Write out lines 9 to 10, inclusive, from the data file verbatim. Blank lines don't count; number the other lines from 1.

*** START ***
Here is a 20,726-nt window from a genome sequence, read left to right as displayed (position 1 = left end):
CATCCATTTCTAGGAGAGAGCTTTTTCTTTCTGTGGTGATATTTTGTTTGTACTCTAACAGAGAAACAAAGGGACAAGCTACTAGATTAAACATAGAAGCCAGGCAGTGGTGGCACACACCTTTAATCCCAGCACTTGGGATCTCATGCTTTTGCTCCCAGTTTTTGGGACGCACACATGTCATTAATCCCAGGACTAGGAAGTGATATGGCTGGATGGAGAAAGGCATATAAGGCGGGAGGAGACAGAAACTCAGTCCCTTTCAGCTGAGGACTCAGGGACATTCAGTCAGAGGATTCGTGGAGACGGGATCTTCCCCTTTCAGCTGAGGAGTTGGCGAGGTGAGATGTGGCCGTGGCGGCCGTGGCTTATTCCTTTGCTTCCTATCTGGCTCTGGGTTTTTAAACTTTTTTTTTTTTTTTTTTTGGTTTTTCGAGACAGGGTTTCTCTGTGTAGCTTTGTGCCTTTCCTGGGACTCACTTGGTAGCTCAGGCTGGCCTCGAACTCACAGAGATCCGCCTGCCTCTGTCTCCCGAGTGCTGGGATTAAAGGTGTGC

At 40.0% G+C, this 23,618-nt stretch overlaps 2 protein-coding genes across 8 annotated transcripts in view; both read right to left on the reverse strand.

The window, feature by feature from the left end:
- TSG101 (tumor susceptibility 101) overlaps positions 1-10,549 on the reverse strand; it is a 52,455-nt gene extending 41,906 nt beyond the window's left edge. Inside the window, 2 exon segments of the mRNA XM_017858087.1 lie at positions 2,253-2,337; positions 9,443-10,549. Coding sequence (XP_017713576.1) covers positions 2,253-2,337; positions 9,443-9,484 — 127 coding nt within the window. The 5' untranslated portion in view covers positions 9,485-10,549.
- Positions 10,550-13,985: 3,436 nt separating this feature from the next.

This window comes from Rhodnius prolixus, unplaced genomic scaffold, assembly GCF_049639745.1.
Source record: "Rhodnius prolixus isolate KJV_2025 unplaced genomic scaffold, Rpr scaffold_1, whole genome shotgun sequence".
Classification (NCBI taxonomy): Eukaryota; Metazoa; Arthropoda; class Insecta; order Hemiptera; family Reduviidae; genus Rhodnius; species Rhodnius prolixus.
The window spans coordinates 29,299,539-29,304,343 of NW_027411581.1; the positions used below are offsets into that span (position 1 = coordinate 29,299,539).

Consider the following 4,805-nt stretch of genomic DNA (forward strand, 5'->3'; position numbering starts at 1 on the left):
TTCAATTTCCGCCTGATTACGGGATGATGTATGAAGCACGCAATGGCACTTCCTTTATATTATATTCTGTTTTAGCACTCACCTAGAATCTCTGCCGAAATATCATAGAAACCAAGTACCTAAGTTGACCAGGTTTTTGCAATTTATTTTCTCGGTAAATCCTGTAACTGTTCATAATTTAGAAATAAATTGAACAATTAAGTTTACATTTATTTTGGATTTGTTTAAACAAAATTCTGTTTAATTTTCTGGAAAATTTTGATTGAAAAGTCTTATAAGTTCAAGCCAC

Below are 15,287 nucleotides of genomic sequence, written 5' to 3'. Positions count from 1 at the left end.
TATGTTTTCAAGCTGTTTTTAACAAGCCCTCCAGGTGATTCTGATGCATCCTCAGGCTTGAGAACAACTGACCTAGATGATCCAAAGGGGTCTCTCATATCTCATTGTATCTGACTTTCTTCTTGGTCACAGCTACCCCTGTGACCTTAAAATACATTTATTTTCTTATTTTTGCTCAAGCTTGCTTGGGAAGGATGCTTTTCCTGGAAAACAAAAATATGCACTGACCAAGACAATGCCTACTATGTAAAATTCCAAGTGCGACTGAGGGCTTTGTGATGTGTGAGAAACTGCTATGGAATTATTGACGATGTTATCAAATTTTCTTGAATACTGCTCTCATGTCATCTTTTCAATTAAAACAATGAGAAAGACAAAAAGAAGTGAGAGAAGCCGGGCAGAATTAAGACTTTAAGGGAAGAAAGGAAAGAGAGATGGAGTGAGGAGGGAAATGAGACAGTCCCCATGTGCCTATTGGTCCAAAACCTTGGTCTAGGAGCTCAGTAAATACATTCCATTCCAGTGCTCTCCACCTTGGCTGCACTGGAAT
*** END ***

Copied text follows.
Classification (NCBI taxonomy): Eukaryota; Metazoa; Arthropoda; class Insecta; order Hemiptera; family Reduviidae; genus Rhodnius; species Rhodnius prolixus.
The window spans coordinates 29,299,539-29,304,343 of NW_027411581.1; the positions used below are offsets into that span (position 1 = coordinate 29,299,539).